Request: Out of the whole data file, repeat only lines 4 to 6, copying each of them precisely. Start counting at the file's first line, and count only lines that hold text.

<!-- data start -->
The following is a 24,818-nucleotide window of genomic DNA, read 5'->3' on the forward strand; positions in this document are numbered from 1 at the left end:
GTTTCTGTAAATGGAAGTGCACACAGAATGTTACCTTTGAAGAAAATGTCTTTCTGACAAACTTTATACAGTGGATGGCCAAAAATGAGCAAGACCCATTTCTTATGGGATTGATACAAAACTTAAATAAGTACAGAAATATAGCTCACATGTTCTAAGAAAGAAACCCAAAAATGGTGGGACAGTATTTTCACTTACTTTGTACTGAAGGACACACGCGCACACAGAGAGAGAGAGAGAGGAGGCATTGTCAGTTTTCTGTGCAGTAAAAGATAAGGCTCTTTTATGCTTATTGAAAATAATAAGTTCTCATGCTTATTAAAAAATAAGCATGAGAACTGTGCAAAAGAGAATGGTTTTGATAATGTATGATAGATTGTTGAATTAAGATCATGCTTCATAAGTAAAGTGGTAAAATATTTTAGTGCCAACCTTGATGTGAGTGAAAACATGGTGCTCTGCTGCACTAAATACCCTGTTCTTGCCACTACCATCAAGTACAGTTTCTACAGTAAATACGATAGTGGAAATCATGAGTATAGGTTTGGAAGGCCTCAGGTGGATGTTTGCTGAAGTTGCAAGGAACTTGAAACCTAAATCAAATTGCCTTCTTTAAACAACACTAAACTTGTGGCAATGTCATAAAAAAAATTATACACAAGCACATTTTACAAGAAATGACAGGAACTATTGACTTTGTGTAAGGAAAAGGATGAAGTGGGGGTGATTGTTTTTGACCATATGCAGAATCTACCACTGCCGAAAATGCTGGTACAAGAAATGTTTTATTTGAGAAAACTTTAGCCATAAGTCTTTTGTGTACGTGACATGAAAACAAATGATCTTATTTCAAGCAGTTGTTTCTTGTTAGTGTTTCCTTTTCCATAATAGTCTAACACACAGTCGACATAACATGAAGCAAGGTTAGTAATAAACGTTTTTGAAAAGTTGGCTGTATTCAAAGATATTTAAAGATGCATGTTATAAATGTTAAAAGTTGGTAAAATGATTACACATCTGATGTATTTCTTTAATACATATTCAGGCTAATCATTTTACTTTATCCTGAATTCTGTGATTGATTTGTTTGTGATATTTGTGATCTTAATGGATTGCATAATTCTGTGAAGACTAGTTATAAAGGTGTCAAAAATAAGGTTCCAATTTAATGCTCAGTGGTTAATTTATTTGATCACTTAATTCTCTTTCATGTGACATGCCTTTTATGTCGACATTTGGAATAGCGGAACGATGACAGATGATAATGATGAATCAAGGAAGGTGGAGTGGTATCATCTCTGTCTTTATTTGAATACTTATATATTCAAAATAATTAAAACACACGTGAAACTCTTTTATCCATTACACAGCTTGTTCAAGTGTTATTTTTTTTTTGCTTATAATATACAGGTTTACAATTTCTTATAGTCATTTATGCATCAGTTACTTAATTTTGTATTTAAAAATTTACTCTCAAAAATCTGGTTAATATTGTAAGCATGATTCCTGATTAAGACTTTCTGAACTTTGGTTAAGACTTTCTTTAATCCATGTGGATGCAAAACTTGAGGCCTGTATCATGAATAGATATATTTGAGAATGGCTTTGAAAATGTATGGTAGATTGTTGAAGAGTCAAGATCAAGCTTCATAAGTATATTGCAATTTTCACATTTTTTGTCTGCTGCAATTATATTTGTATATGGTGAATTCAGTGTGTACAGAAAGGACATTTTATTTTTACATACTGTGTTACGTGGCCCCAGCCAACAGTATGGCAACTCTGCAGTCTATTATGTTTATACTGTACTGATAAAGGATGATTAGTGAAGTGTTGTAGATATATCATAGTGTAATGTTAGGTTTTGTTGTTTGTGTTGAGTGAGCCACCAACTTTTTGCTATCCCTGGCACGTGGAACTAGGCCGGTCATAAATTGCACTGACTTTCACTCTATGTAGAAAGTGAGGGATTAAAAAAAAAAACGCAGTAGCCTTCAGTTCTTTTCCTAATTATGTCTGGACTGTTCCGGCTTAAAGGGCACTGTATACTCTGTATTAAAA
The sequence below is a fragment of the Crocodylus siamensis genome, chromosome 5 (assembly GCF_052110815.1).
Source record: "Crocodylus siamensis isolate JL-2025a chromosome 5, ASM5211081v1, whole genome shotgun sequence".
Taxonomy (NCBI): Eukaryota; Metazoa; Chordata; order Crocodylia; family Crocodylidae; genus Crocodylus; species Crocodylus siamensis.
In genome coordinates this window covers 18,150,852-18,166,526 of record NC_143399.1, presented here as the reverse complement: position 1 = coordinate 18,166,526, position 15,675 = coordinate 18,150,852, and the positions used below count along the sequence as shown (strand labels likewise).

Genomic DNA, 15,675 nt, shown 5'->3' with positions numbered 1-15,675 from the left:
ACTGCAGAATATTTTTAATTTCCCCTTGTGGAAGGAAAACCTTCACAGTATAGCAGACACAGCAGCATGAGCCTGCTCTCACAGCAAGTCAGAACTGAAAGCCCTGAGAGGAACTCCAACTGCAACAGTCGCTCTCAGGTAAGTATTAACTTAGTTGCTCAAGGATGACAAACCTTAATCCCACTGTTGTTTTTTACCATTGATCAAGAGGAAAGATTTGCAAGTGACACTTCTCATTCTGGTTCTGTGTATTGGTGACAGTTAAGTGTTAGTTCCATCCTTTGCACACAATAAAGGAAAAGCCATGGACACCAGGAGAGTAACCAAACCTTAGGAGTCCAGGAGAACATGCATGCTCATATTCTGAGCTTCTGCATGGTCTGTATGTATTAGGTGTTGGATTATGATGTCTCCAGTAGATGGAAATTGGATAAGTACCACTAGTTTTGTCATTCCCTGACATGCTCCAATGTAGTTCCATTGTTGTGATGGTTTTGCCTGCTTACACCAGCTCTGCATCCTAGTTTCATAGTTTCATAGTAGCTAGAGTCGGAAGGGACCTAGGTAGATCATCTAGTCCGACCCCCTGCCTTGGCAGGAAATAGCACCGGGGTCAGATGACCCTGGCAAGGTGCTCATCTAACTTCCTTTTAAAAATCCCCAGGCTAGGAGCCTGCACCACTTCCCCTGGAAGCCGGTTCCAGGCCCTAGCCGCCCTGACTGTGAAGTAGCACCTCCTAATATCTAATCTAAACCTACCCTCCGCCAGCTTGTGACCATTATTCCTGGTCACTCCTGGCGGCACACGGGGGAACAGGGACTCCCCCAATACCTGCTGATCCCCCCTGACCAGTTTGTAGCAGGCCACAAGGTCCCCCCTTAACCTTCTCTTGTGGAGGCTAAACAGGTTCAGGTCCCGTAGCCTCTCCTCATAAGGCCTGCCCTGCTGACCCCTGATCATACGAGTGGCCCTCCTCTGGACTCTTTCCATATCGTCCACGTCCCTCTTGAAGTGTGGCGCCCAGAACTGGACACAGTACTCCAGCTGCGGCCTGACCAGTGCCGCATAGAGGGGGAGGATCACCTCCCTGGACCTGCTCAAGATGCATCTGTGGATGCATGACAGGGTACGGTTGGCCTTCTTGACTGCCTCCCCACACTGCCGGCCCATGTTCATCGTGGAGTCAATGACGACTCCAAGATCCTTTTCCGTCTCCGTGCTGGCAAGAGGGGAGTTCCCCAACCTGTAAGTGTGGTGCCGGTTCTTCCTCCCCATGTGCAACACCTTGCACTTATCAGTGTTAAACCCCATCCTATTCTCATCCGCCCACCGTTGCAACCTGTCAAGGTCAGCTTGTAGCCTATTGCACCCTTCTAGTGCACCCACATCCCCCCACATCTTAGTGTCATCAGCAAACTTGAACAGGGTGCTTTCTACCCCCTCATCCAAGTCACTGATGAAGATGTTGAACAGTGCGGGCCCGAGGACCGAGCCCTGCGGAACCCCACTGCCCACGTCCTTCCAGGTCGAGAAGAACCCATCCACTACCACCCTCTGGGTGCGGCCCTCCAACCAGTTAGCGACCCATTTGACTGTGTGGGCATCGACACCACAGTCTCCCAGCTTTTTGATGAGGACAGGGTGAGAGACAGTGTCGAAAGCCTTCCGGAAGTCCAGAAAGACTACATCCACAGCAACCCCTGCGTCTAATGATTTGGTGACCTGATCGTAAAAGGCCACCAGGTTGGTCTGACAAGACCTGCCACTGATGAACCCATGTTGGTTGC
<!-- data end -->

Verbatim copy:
Source record: "Crocodylus siamensis isolate JL-2025a chromosome 5, ASM5211081v1, whole genome shotgun sequence".
Taxonomy (NCBI): Eukaryota; Metazoa; Chordata; order Crocodylia; family Crocodylidae; genus Crocodylus; species Crocodylus siamensis.
In genome coordinates this window covers 18,150,852-18,166,526 of record NC_143399.1, presented here as the reverse complement: position 1 = coordinate 18,166,526, position 15,675 = coordinate 18,150,852, and the positions used below count along the sequence as shown (strand labels likewise).